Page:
The establishment of protected areas to safeguard key biodiversity areas has been long considered the most effective means to protect threatened species. The study reinforces this assumption, showing that the protection of key sites must remain the foundation for all conservation efforts. However, it also showed that considerably more threatened species need urgent conservation action at the landscape or seascape level than previously believed. Fully one in five threatened vertebrates require urgent conservation action at the landscape or seascape scale, including such flagship species as the Tiger (Panthera tigris) and the Philippine Eagle (Pithecophaga jefferyi).
The study also covered marine mammals, seabirds and sea turtles, and showed that 74 percent of these require urgent seascape level action. These include species like the Galápagos Fur Seal (Arctocephalus galapagoensis) and the Waved Albatross (Phoebastria irrorata), from the Eastern Tropical Pacific. "While the need for seascape conservation is overwhelming for these species," cautioned Charlotte Boyd, the study's lead author and now a marine ecologist at the University of Washington, "we urgently need equivalent assessments for fish to obtain a more comprehensive picture of what conservation actions are needed where in marine systems."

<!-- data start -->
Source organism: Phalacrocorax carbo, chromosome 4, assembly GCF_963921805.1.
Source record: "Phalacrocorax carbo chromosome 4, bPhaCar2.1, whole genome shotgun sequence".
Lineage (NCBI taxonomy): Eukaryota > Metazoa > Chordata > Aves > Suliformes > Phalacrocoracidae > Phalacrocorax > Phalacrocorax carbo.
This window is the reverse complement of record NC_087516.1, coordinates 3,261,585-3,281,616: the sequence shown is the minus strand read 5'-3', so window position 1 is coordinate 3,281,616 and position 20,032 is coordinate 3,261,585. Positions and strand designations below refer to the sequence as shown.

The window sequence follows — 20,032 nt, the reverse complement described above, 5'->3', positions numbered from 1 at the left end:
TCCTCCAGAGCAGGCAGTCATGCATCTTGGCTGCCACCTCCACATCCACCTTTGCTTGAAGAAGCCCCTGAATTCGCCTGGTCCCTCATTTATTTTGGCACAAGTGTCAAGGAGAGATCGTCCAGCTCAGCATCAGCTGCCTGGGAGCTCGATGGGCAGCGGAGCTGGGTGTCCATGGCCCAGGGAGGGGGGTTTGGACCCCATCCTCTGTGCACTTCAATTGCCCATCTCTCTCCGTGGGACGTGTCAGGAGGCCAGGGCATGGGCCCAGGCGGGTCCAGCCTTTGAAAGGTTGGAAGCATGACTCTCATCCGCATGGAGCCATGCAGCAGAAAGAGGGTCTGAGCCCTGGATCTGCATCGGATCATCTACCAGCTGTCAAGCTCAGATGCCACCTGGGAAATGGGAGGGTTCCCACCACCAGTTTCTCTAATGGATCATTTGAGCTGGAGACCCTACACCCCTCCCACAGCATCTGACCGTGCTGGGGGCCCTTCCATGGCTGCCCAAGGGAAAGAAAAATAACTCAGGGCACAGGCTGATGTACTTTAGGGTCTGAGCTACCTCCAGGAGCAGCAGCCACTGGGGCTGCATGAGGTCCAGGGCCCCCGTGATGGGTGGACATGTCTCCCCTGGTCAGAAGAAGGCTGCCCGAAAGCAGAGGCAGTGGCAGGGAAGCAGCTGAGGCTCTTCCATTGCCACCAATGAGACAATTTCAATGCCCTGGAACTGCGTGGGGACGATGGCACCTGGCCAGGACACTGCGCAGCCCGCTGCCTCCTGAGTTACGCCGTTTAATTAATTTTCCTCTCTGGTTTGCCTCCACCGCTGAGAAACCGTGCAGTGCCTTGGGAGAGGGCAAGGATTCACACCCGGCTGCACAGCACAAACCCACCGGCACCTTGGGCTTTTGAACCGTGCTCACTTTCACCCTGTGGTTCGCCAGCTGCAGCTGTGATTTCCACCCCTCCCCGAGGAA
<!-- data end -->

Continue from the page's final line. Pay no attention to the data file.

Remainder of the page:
Overall, the study provides strong new evidence supporting the integration of multiple scales of conservation, including protected areas as well as landscape and seascape level conservation strategies.
"Our key conclusion is that both site-scale and broad-scale conservation are essential to prevent mass extinction," said Thomas Brooks, from the CI Center for Applied Biodiversity Science. "We recognize that site protection is the cornerstone for almost all threatened species. We are now also certain that a substantial proportion and unexpected diversity of threatened species
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